“But animal and clinical studies do not demonstrate any benefit with the use of PRP in augmenting spine fusion,” he said. “In fact, in some situations, PRP has been observed to inhibit bone formation.”

Although the mechanism of action for this is unclear, PRP may contain inhibitory factors that counteract the effects of the stimulatory growth factors also present in the concentrate.

Frank B. Kelly, MD, (left) cochair of the AAOS Now PRP Forum, listens intently as Pietro Randelli, MD, (right) discusses the effects of PRP on chronic tendinopathy.

In discussing the use of PRP in treating fractures, Dr. Hsu noted that some in vitro and animal studies suggest that PRP promotes new bone formation, and appears to be safe and feasible. But no clinical evidence supports PRP use in acute or delayed fracture healing.

PRP and cartilage defects
Platelets, noted Elizaveta Kon, MD, of the Rizzoli Orthopaedic Institute in Bologna, Italy, provide an autologous source of growth factors for healing and tissue regeneration. In addition, use of a platelet gel can be a positive influence in clinical situations that require rapid healing and tissue regeneration.

Studies of the use of PRP for cartilage degeneration have shown more consistently favorable results. The largest study (115 knees) found PRP injections effective at improving pain, function, and quality of life in patients with chondral injuries and early or advanced osteoarthritis, and a comparison of PRP and hyaluronan injections for osteoarthritis of the knee found improved scores with the use of PRP.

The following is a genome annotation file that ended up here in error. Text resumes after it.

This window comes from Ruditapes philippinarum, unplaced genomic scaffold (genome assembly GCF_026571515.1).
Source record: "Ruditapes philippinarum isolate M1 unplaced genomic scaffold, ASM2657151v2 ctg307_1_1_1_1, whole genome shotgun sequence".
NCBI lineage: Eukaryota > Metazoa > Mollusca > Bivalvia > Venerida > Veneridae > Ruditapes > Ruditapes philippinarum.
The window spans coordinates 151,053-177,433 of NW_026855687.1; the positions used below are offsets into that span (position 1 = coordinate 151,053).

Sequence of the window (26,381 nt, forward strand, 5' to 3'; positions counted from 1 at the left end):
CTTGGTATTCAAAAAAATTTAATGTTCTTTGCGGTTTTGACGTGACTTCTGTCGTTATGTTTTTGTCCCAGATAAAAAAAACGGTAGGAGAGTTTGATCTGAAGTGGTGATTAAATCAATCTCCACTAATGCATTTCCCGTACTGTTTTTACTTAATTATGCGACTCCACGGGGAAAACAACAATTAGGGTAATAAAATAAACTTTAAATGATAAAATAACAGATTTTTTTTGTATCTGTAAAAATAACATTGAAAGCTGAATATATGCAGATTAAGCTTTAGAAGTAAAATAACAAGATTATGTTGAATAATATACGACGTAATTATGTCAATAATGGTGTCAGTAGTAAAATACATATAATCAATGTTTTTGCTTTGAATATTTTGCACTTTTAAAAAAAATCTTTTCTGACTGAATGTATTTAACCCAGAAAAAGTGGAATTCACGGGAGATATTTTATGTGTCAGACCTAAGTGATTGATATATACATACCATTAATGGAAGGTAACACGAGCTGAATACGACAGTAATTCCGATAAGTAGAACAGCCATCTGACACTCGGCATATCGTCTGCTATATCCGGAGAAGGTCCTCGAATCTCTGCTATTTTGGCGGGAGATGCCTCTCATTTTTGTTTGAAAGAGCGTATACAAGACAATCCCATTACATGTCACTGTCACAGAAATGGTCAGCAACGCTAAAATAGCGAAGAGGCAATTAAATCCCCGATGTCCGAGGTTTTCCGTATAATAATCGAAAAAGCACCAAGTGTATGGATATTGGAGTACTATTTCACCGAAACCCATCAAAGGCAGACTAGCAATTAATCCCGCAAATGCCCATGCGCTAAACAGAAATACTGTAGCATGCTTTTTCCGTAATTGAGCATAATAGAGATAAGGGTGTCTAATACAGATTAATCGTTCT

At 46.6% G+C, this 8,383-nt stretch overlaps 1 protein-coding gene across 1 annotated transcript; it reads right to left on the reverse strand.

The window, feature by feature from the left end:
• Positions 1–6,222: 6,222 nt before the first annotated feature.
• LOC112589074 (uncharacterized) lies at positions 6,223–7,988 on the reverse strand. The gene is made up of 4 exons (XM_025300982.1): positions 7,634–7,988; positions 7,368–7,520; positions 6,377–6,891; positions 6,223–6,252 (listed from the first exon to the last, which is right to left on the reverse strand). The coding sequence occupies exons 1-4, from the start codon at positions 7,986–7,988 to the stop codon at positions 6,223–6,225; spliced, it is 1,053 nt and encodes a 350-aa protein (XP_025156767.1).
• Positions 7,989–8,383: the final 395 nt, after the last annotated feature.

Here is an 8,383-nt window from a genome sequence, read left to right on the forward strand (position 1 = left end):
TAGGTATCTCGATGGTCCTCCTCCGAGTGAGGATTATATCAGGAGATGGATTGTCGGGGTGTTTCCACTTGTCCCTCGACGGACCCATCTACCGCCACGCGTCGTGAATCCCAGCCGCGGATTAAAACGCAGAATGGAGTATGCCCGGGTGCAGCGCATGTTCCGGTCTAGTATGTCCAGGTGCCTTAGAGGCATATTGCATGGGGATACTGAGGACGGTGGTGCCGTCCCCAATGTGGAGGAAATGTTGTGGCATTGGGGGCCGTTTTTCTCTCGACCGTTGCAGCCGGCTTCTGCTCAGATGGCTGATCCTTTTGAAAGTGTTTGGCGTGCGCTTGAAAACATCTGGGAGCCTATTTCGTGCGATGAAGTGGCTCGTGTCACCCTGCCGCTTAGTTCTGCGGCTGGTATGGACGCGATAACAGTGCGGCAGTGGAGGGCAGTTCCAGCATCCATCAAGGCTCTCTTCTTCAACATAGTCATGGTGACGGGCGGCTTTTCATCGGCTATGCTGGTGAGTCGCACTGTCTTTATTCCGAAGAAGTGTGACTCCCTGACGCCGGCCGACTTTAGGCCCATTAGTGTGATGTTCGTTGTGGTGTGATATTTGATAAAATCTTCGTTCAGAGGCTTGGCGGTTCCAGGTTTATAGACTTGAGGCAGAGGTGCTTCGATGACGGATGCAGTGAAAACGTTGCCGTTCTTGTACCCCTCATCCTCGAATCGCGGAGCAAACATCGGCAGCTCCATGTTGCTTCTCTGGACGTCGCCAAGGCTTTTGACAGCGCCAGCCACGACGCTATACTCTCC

The problem, said Dr. Kon, is that different procedures for producing PRP yield different concentrates and different results. Although her own research has shown that intra-articular knee injections of PRP produced favorable results on degenerative cartilage lesions, she called for “better knowledge about how PRP affects healing, and more biologic and randomized clinical trials.”

Other uses
One of the early uses of PRP in orthopaedics was the addition of a PRP fibrin sealant added to total knee arthroplasties. Both a retrospective chart review and a comparative study have found less postoperative blood loss, less narcotic use, and earlier hospital discharge with the use of PRP. A recent laboratory study has confirmed that PRP exerts an antimicrobial action against both gram-negative and gram-positive bacteria.

To receive an electronic copy (PDF) of the Forum agenda book, including selected abstracts covering more than 30 studies on the efficacy of PRP, e-mail aaoscomm@aaos.org

Kay Daugherty is the medical editor for the Campbell Foundation. Mary Ann Porucznik is managing editor of AAOS Now.

About the PRP Forum
Cochaired by AAOS Now Editor-in-Chief S. Terry Canale, MD, and AAOS Now editorial board member Frank B. Kelly, MD, the PRP Forum, held on Feb. 14, 2011, in San Diego, featured a series of presentations, followed by break-out group discussions, resulting in a series of recommendations for future study of PRP.

Presenters included Steven P. Arnoczky, DVM; Freddie H. Fu, MD; Wellington Hsu, MD; Elizaveta Kon, MD; Allan K. Mishra, MD; Nicola Maffulli, MD, PhD; Pietro Randelli, MD; and Scott A. Rodeo, MD. Support for the PRP Forum was provided by unrestricted educational grants from Arteriocyte Medical Systems and Zimmer, Inc.